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Does Peacetime Military Service Affect Crime?

Author

Listed:
  • Karsten Albæk
  • Søren Leth‐Petersen
  • Daniel le Maire
  • Torben Tranæs

Abstract

Draft lottery data combined with Danish longitudinal administrative records show that military service can reduce criminal activity for youth offenders. For this group, property crime is reduced, and our results indicate that the effect is unlikely to be the result of incapacitation only. We find no effect of military service on violent crime, on educational attainment, or on employment and earnings, either in the short run or in the long run. These results suggest that military service does not upgrade productive human capital directly, but rather affects criminal activity through other channels (e.g., by changing attitudes to criminal activity).

Suggested Citation

  • Karsten Albæk & Søren Leth‐Petersen & Daniel le Maire & Torben Tranæs, 2017. "Does Peacetime Military Service Affect Crime?," Scandinavian Journal of Economics, Wiley Blackwell, vol. 119(3), pages 512-540, July.
  • Handle: RePEc:bla:scandj:v:119:y:2017:i:3:p:512-540
    DOI: 10.1111/sjoe.12181
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    References listed on IDEAS

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    1. Imbens, Guido & van der Klaauw, Wilbert, 1995. "Evaluating the Cost of Conscription in The Netherlands," Journal of Business & Economic Statistics, American Statistical Association, vol. 13(2), pages 207-215, April.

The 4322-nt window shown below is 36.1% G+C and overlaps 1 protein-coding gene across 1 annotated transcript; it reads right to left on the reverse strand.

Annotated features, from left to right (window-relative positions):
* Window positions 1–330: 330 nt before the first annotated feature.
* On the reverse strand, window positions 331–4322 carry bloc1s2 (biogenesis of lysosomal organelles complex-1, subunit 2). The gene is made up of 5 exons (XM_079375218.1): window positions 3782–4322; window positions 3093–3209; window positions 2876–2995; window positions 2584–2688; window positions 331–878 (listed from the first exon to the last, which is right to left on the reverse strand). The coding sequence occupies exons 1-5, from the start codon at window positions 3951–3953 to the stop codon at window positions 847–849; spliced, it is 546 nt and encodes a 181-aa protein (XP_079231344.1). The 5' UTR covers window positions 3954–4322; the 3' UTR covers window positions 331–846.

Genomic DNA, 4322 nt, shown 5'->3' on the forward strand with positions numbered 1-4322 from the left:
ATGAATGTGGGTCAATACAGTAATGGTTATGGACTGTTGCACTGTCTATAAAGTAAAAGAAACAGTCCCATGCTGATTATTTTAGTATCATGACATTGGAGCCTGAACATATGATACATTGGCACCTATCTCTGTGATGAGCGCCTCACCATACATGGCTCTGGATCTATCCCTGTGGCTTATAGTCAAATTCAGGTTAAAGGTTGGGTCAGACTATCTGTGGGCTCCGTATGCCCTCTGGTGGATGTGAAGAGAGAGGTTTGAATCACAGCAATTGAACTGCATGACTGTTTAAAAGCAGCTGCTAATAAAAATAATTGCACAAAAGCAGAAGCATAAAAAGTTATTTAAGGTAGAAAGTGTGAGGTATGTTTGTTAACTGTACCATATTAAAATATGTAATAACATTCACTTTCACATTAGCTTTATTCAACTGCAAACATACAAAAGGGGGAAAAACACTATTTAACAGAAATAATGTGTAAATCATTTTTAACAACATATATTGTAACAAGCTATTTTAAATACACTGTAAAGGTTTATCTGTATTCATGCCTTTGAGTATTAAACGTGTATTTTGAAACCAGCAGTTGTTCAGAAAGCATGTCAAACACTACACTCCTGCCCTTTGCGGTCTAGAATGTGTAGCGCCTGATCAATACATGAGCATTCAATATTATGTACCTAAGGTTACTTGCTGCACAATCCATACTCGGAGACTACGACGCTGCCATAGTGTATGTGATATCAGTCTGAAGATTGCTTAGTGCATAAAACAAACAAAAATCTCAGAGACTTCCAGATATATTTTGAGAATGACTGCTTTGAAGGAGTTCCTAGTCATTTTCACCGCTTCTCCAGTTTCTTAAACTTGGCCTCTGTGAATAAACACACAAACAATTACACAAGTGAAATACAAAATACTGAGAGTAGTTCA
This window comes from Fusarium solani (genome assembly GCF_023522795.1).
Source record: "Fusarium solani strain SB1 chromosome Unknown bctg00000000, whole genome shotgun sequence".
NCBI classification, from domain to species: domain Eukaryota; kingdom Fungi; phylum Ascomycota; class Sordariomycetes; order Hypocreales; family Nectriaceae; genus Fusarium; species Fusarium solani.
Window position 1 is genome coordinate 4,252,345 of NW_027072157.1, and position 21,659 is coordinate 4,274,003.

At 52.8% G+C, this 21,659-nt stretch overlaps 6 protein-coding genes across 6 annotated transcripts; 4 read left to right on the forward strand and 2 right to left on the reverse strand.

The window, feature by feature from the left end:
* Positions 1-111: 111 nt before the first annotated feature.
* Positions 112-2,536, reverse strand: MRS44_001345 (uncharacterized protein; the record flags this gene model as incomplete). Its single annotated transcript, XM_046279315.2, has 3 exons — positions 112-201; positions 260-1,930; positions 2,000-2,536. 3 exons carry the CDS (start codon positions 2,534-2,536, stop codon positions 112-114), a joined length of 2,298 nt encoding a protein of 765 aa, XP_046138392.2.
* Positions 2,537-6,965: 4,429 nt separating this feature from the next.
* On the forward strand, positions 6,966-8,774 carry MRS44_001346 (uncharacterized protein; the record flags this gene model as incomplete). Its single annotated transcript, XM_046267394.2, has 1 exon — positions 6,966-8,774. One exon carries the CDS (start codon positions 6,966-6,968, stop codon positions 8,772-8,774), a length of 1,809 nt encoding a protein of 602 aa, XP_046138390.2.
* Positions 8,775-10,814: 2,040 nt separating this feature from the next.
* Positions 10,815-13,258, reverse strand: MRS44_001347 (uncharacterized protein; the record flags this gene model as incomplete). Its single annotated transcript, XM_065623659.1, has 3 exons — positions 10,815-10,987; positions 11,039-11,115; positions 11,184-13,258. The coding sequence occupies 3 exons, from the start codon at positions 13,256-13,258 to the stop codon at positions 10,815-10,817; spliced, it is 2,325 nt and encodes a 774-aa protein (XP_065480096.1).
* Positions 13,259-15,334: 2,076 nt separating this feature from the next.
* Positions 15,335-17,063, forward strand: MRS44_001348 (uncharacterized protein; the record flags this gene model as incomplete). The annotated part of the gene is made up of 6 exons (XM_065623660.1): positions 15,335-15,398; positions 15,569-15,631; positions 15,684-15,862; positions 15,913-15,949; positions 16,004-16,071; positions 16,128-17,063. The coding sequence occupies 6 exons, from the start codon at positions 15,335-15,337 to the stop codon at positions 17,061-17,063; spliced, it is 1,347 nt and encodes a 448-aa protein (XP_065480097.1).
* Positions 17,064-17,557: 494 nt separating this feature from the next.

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    Citations

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    Cited by:

    1. Cesur, Resul & Sabia, Joseph J. & Tekin, Erdal, 2020. "Post-9/11 War Deployments Increased Crime among Veterans," IZA Discussion Papers 13304, Institute of Labor Economics (IZA).
    2. María Amelia Gibbons & Martín Rossi, 2020. "Military Conscription, Sexist Attitudes, and Intimate Partner Violence," Working Papers 140, Universidad de San Andres, Departamento de Economia, revised Jun 2020.
    3. Balestra, Simone, 2018. "Gun prevalence and suicide," Journal of Health Economics, Elsevier, vol. 61(C), pages 163-177.
    4. Peter Siminski & Simon Ville & Alexander Paull, 2016. "Does the military turn men into criminals? New evidence from Australia’s conscription lotteries," Journal of Population Economics, Springer;European Society for Population Economics, vol. 29(1), pages 197-218, January.
    5. Gabriela Ertola Navajas & Paula Lopez Villalba & Martín Rossi & Antonia Vazquez, 2019. "The Long-Term Effect of Military Conscription on Personality and Beliefs," Working Papers 132, Universidad de San Andres, Departamento de Economia, revised Apr 2020.
    6. Lyk-Jensen, Stéphanie Vincent, 2018. "Does peacetime military service affect crime? New evidence from Denmark’s conscription lotteries," Labour Economics, Elsevier, vol. 52(C), pages 245-262.
    7. D. Mark Anderson & Daniel I. Rees, 2015. "Deployments, Combat Exposure, and Crime," Journal of Law and Economics, University of Chicago Press, vol. 58(1), pages 235-267.
    8. Nguyen Dinh Tuan Vuong & David Flath, 2019. "Conscription and the developing countries," International Journal of Economic Policy Studies, Springer, vol. 13(1), pages 119-146, January.
    9. Hjalmarsson, Randi & Lindquist, Matthew J., 2018. "Labour economics and crime," Labour Economics, Elsevier, vol. 52(C), pages 147-148.

    More about this item

    JEL classification:

    • H56 - Public Economics - - National Government Expenditures and Related Policies - - - National Security and War
    • K42 - Law and Economics - - Legal Procedure, the Legal System, and Illegal Behavior - - - Illegal Behavior and the Enforcement of Law
    • J24 - Labor and Demographic Economics - - Demand and Supply of Labor - - - Human Capital; Skills; Occupational Choice; Labor Productivity

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